What about global warming? Conservatives reading this blog can easily recognize how media pundits can shape public opinion in a false way. If you can imagine widespread misinformation with regards to this issue, which is easily studied in this age of accessible information, why do you think it is enough to respond to Robert Price by saying "You're out of the mainstream"?

This point just does not seem to get through to Christians. It's almost like they can't hear you when you say it. I discussed some of this with internet apologist Brian Auten, who provided the audio of the Price/Fernandez discussion. I summarize here how he reacted:

Jon: Fernandez wouldn't address Price's arguments, but contented himself to just say that Price is out of the mainstream.
Brian: I know what you mean. But Price is on the fringe? How can you react to such a person?
Jon: Evaluate his reasons.
Brian: But why believe one scholar over the vast majority? Price's arguments are ad hoc and based on an unreasonable skepticism.
Jon: Sigh. The majority can be wrong. Which of his arguments are ad hoc or unreasonable.
Brian: Thanks for taking the time, Jon. I'm shutting comments down here.

This is from a guy that supposedly has access to lots of resources refuting the Christ myth position. Likewise Fernandez is obviously very well read. Why is he so averse to discussion the actual arguments made by someone like Price?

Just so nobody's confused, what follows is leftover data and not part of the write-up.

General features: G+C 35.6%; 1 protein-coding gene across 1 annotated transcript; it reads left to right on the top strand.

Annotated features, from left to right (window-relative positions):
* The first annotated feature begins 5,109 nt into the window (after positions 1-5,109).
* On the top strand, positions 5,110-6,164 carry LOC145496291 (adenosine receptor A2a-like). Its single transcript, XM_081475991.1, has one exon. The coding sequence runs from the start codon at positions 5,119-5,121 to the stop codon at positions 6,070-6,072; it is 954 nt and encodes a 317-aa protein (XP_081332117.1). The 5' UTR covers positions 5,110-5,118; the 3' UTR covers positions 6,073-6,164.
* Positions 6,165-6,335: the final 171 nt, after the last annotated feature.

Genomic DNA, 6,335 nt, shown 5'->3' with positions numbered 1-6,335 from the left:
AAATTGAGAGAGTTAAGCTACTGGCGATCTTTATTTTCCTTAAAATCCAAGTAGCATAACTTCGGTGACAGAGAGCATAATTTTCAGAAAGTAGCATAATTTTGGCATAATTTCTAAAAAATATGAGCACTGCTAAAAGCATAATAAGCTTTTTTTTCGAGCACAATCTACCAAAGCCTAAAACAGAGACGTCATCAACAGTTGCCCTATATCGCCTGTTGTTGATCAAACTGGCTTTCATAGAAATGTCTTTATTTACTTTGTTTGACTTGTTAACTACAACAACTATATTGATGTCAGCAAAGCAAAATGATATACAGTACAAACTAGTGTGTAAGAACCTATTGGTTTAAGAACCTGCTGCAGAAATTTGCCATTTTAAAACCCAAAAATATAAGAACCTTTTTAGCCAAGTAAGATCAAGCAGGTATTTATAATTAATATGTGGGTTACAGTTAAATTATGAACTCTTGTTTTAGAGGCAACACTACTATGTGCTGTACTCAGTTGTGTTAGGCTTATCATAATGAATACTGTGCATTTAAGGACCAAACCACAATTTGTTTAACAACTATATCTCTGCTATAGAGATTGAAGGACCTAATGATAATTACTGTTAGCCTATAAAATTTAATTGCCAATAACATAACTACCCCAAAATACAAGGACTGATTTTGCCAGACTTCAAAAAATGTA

Steven Carr said...

John Loftus does the same.

He has just scoffed at the idea that Mark could introduce new stories about Paul

Jon, are you suggesting that an author such as Mark wrote a story and passed it off to people who were already believers about what they should believe?

PAUL in 2 Corinthians 11:4

For if someone comes to you and preaches a Jesus other than the Jesus we preached, or if you receive a different spirit from the one you received, or a different gospel from the one you accepted, you put up with it easily enough.


Paul states flat-out that people were happy to accept different Jesus's, yet John scoffs at the idea that somebody would write a story about a Jesus and have Christians believe it, even if it was different from what they had been told before.

John knows he is in the majority, therefore he does not need to even bother listening to other people, no matter how well based their arguments are.

Jon said...

Yeah, Steven, to me John's reasoning looks pretty bad. It's supposedly hard to imagine that Mark could tell a story differently from Paul? I don't know how John can reason in this way.

And yet for him he can't believe how poor our reasoning is, and he thinks we're acting just as reasonably as the Christian apologists he argues with. What a strange thing. Seriously, it's really a curiosity for me. Maybe there's something about humanity that really prevents us from seeing alternative views as even remotely reasonable.

Though for my part I can understand from his perspective why he finds his reasoning to be sound. I'm not sure he can do the same.

But then, it's tough to do on a keyboard. Talking to him might work better.